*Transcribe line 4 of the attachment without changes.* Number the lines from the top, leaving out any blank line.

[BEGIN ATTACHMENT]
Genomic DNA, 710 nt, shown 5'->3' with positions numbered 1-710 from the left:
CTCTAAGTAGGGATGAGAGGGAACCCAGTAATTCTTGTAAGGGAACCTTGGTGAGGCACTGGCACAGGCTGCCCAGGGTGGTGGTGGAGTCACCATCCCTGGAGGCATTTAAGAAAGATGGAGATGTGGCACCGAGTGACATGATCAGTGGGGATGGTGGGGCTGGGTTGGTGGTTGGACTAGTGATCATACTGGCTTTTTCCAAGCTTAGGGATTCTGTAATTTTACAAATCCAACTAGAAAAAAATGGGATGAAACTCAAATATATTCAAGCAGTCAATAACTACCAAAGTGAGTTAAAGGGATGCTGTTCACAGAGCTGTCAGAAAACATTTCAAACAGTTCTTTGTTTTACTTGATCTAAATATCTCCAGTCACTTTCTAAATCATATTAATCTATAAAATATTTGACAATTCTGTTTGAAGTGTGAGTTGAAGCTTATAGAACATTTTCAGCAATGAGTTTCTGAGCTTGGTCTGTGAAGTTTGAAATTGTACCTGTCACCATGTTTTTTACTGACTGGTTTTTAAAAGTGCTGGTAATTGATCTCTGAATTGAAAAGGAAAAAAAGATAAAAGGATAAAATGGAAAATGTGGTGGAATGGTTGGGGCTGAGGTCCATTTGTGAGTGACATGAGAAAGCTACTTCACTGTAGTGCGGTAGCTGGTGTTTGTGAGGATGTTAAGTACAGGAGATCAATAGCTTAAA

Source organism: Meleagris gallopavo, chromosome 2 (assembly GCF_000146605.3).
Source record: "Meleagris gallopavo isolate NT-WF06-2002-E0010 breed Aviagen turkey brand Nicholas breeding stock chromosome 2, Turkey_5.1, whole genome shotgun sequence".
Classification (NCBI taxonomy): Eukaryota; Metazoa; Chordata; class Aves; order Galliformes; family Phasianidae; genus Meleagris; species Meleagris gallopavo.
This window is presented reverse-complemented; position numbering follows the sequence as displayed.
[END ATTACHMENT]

Source record: "Meleagris gallopavo isolate NT-WF06-2002-E0010 breed Aviagen turkey brand Nicholas breeding stock chromosome 2, Turkey_5.1, whole genome shotgun sequence".